[quote]This would certainly be sound experimental procedure.
However we are at a point where we don’t even know what works. I do think
Nigam’s approach of throwing in everything and the bathroom sink in hopes that
some combination will work is the only way forward for now.
Once some combination is found to work (which would be a miracle), it can
then be deconstructed part by part using the above process to see what
exactly is making it work.[/quote]
I do see your point in throwing everything at the wall, but it turns out this is sloppy experimental technique, costs patients a lot, and you end up having to backtrack, and, as you said, deconstruct the whole thing piece by piece to determine what is really happening. It ends up taking just as much time, if not more time, to do it that way. I think that since we still know very little about the potential of these procedures, the wisest approach is a more meticulous one, of trying each procedure individually.
By taking a structured, meticulous approach, there would be no question of false positives, mixed-up and muddled results, over-hype, confusing and misleading claims by researchers, hysteria and spin on internet forums and false alarms and excitement which is unwarranted.
We would get to see the REAL potential of each procedure individually and separately and make our own conclusions, based on seeing a succession of patients who have had each procedure performed on “tabula rasa” bald areas.
Then, once a baseline efficacy for each procedure is established, different procedures could be combined to augment results.
Here’s what I think would happen, and actually is happening right now, with the muddled approach you prefer.
Let’s say that a doctor conducts a so-called “experiment” on a patient, and uses experimental techniques A, B, and C on the patient. Let’s say that after 6 months, there is good, decent, visible hair growth documented by photos.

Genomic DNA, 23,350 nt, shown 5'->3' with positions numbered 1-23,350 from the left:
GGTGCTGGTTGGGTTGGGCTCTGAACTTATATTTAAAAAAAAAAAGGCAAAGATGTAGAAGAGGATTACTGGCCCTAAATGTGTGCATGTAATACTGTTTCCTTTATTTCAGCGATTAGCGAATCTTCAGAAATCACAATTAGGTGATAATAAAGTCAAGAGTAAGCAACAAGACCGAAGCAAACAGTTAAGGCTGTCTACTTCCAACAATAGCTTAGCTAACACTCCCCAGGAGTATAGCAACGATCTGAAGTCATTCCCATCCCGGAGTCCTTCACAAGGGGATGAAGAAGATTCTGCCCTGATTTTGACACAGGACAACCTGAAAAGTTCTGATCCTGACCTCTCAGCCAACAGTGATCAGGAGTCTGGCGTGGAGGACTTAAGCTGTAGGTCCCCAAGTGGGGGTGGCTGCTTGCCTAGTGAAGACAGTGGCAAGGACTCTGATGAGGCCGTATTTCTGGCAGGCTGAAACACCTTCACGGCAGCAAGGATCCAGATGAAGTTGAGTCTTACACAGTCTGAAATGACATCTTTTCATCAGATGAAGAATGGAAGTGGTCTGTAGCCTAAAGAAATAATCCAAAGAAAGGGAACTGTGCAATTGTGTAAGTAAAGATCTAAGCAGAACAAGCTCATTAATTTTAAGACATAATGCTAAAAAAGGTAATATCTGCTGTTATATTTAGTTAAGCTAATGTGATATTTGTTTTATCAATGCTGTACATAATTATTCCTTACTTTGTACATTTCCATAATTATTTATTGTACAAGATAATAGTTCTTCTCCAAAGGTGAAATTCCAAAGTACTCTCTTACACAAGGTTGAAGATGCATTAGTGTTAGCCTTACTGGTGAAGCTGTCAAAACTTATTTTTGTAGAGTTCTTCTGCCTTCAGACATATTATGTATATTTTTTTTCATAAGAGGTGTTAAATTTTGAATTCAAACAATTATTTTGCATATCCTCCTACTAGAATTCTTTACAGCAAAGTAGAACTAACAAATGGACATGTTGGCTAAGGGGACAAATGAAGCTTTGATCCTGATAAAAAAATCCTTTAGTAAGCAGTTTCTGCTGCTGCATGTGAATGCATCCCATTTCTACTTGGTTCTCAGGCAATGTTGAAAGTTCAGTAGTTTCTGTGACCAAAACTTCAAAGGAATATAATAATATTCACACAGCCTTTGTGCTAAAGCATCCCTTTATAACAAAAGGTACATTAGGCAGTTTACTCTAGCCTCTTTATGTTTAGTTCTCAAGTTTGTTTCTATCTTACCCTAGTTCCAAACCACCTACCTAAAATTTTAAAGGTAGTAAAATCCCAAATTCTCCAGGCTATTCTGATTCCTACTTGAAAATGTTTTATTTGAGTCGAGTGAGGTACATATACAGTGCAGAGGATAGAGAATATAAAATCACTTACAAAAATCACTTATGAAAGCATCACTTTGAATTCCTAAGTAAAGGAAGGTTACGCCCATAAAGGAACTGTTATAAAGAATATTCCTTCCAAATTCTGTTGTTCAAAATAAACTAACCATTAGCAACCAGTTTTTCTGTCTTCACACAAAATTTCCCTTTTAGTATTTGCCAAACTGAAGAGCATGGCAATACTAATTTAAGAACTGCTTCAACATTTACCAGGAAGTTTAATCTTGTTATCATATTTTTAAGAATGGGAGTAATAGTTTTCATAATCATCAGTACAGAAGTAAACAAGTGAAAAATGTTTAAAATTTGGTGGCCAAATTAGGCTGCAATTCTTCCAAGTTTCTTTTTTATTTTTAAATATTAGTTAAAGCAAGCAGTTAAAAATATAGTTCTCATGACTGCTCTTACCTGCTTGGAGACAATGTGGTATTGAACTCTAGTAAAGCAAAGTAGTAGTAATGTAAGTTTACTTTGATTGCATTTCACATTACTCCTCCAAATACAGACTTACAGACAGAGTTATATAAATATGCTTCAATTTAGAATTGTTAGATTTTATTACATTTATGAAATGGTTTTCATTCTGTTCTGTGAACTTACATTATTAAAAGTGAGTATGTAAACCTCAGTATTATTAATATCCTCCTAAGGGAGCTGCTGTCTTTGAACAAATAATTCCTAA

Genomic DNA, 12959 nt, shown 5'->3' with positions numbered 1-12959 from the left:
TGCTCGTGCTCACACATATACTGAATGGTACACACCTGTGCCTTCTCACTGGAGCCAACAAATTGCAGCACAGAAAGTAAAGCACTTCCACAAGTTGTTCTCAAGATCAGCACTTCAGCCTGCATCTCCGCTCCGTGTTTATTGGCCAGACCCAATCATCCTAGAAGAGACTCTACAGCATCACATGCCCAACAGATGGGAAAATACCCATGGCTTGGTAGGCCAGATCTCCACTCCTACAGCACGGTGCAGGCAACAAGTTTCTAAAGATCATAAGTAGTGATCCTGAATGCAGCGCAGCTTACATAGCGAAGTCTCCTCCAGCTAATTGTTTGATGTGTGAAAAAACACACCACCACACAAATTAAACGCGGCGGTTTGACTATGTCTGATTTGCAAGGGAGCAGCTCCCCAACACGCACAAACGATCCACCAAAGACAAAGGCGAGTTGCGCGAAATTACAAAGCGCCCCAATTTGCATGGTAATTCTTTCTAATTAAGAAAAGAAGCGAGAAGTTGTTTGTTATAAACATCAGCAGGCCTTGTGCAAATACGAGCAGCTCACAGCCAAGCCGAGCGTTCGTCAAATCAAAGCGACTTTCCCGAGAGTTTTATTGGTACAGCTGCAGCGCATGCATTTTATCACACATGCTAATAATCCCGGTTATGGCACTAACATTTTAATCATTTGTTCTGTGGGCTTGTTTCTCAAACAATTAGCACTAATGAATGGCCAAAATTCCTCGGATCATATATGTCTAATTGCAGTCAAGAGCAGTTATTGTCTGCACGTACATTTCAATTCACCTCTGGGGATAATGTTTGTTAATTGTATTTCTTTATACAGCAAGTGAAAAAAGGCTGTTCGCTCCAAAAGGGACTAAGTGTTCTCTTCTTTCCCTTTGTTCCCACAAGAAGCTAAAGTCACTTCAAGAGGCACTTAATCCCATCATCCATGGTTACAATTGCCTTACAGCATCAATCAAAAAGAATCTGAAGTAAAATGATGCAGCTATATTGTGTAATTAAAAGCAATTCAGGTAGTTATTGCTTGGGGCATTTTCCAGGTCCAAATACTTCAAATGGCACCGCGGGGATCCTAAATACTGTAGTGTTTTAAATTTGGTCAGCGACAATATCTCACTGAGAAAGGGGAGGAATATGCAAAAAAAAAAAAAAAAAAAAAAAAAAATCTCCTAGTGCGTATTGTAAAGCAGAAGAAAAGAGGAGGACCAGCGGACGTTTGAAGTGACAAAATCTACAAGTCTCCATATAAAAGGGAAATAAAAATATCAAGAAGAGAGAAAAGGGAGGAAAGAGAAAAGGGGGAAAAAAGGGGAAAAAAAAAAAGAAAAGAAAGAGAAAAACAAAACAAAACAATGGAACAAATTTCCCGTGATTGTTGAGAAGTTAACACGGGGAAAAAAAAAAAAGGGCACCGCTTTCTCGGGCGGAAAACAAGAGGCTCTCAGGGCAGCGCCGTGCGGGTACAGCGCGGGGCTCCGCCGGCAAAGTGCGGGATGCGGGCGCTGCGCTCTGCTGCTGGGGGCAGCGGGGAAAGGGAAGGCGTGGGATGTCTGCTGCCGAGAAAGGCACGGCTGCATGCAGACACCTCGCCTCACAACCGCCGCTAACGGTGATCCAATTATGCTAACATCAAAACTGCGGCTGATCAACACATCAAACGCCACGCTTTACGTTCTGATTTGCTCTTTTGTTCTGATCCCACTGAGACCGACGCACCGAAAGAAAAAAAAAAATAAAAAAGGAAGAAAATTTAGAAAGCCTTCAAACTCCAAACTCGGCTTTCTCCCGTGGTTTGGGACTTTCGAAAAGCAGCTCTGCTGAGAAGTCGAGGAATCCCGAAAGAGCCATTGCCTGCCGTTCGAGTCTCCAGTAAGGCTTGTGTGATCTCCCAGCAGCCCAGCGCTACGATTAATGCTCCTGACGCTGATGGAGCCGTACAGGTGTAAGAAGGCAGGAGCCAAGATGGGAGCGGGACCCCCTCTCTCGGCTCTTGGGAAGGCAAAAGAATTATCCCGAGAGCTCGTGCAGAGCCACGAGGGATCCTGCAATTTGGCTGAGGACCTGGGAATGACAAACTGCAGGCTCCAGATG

Let’s say that the REAL reason for the hair growth was ONLY procedure B, and procedures A and C had no effect whatsoever. Let’s further assume that procedure B is very hard to do, and only this particular doctor has successfully devised it, perfected it and mastered it to a reasonable degree. Procedures A and C are very easy to do, can be easily implemented by HT doctors around the world, are cheap office procedures for which the doctors can charge a HUGE price markup compared with their actual costs. Thus, procedures A and C are VERY APPEALING to HT surgeons who want to get a lot of patients in the door and maximize profits… which is most of them. But procedures A and C are completely useless.
If we take your “bathroom sink” approach, then doctors around the world will immediately see these results, and start offering procedures A and C to patients. In fact, they will base their claims on the hype and buzz generated by the initial experimental results from A, B and C, as circulated on the internet. They will leverage and take advantage of this buzz, fully knowing that they DO NOT REALLY KNOW the true potential of any of these procedures, because they have not performed, witnessed or studied any scientifically valid controlled testing themselves. They probably will not offer procedure B, because it costs them far too much to do and they don’t have the technical expertise to do it; moreover they don’t want to invest the time, effort and money to learn and ramp up for such a procedure. They’d rather just offer A and C and watch the money flow in.
Now, in that scenario, which I think would be the unintended but very real (and very common) outcome of your idea, all these doctors around the world who are now aggressively marketing and pushing these two useless procedures A and C (based on the initial experimental results I described above, using A, B and C), would make a lot of money, while perpetuating complete nonsense.
The upshot is that we still don’t know any more DEFINITIVE information than we did before, but lots of people around the world are getting sc@mmed.
This WOULD be the result of what you propose. In fact, I think it is already happening right now, on a huge scale, with many hyped “procedures”. I think PRP is one of these, but there are numerous others.
Like I said, I do see your point and understand it. That approach appeals especially to impatient people who want to see hair NOW. I just think that at the end of the day, the framework I’ve spelled out is a bit better for the hairloss community as a whole.